• So, before you begin fasting in Ramadan, you should study your health and the health consequences for you and your baby. If you, your midwife, or your doctor have any serious concerns, you should not use Ramadan this fasting this year. Talk to your partner, because only you are both able to assess your health and make the right decision. But also talk to your family, other mothers from your family and your imam or sheikh. All of these people can help you to make the right decision for yourself and your baby.

How many Muslim women fast in Ramadan?

In Muslim countries, most pregnant women choose to follow the rules of Ramadan. Surveys show that 70% of Muslim pregnant women and mothers worldwide are fasting. If an expectant mother decides against fasting for health reasons, she has to make up for the missed days.

What should I consider before fasting?

With good preparation, you can make Lent easier for yourself and your baby:

Talk to your gynecologist or midwife before fasting. He or she can assess your health and the risk of complications such as anemia or gestational diabetes. If you are at risk, you should not fast as a pregnant woman. Even if your doctor or midwife is not worried, you should have your blood sugar test periodically during Lent.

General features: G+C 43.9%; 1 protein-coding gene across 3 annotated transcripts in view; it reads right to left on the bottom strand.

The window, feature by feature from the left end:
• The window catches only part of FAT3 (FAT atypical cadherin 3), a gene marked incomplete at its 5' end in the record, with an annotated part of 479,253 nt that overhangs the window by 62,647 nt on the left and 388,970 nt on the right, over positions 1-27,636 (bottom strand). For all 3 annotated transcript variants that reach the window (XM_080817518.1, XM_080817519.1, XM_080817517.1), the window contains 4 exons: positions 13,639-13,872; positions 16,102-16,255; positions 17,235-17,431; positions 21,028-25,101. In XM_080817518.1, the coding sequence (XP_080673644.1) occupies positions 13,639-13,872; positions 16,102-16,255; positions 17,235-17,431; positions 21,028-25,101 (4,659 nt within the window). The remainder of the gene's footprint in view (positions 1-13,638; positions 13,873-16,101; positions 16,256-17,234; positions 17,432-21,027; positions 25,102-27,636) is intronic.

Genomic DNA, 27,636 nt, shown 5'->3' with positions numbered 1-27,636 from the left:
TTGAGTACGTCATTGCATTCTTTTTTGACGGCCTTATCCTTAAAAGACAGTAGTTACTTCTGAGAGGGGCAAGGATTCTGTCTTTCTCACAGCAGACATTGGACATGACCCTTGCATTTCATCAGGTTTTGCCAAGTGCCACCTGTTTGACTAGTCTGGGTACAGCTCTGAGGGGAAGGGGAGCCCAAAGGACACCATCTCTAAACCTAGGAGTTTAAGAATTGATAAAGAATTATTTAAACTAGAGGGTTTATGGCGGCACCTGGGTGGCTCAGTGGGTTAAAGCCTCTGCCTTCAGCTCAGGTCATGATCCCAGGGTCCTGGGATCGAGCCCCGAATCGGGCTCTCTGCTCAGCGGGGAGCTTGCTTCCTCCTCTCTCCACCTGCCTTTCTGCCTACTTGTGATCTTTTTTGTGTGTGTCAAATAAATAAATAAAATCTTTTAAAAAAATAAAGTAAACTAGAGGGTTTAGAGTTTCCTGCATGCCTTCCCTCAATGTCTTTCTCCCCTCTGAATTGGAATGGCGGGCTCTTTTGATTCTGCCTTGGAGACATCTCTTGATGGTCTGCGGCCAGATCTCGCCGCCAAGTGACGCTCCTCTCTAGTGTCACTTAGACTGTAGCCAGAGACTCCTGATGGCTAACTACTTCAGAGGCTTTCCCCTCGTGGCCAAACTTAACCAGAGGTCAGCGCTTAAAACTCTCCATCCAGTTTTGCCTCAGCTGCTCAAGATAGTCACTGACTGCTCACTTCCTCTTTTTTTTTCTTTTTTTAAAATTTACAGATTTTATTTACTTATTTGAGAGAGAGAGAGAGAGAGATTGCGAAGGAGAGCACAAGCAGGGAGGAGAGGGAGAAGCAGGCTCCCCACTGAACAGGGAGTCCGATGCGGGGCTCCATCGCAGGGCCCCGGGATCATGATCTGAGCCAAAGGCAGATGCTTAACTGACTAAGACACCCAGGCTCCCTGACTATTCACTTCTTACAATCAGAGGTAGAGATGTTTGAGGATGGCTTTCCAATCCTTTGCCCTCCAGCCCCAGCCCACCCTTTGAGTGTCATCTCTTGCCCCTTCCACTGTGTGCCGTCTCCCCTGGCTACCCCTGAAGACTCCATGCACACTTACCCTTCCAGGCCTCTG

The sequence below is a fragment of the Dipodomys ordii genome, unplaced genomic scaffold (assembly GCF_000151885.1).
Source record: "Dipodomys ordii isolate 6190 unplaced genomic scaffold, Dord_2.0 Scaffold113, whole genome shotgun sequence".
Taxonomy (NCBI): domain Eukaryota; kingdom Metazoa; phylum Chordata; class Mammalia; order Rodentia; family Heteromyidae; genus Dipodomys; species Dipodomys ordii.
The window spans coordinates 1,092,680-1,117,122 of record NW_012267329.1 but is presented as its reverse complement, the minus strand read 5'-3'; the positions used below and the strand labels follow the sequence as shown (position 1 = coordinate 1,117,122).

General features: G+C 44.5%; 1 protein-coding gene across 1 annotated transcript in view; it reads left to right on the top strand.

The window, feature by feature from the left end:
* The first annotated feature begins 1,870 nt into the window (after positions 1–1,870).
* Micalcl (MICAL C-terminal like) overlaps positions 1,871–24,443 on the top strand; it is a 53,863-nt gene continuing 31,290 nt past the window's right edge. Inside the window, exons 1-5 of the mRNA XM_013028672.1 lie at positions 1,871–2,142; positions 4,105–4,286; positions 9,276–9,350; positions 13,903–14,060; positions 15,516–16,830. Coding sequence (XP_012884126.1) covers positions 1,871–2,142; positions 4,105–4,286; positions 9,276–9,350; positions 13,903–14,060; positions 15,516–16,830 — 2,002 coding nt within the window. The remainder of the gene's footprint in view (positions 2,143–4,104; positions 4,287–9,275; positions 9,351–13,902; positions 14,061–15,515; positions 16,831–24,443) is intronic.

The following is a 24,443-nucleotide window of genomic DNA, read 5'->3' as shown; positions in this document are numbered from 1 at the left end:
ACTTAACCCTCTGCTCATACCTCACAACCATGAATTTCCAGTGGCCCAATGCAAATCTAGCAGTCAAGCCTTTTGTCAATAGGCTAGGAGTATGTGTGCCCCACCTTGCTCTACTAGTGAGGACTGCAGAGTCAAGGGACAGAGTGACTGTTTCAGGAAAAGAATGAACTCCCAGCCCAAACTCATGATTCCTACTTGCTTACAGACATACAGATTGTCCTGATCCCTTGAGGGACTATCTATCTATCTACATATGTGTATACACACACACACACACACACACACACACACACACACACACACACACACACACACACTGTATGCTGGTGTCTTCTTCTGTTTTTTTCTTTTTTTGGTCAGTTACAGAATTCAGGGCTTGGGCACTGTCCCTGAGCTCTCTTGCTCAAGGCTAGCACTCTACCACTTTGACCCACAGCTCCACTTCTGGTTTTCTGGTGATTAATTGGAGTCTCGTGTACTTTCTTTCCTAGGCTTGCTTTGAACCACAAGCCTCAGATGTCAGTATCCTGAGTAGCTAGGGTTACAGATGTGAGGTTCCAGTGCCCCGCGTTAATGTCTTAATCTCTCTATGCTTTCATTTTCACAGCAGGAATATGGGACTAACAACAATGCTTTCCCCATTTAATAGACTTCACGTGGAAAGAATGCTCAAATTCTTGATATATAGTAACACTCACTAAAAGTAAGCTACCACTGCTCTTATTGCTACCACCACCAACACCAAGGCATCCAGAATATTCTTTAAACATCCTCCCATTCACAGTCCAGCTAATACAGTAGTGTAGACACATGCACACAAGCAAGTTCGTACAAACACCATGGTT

• Contact a midwife or nutritionist. Put together your meals together. So you can be sure that you and your baby get the necessary nutrients during Lent.
  • Keep a journal of your meals so you know what you ate and how much you drank.
  • If you normally drink a lot of caffeinated drinks, such as coffee, tea or coke, reduce it slowly before Lent. This will help you avoid headaches from abrupt withdrawal.
  • Prepare by doing some shopping and other work before the beginning of Ramadan, so that you have plenty of time to rest during Ramadan.
  • What should I pay attention to in Ramadan?

Make sure your diet is varied and healthy:

Drink a lot in the time between sunset and sunrise. This is especially true when Ramadan falls in the summer time. Otherwise you risk dehydration.
  • Choose foods that will slowly add energy to your body, such as dried beans or lentils.
  • Eat little sugary foods. These only increase the blood sugar level in the short term. If it then sinks again, it can lead to dizziness or even powerlessness.
  • Eat proteins in the form of dried beans, nuts, well-cooked meat and eggs. Proteins are very important for the growth of the child.
  • Take iron supplements after consultation with your doctor or midwife. You can take them after dinner. If you drink a lot of water, prevent constipation.
  • Also take vitamin C. This improves iron absorption. But also a preparation with magnesium is recommended.
  • Eat plenty of fresh fruits and vegetables and drink fruit juices.
  • During the day you should plan many rest periods. Take a nap or lie down for a while. More tips:

Try to lie more than sit and move a lot instead of standing.

  • Do not carry heavy objects or shopping bags.
  • Only pay for long walkways if you can not help it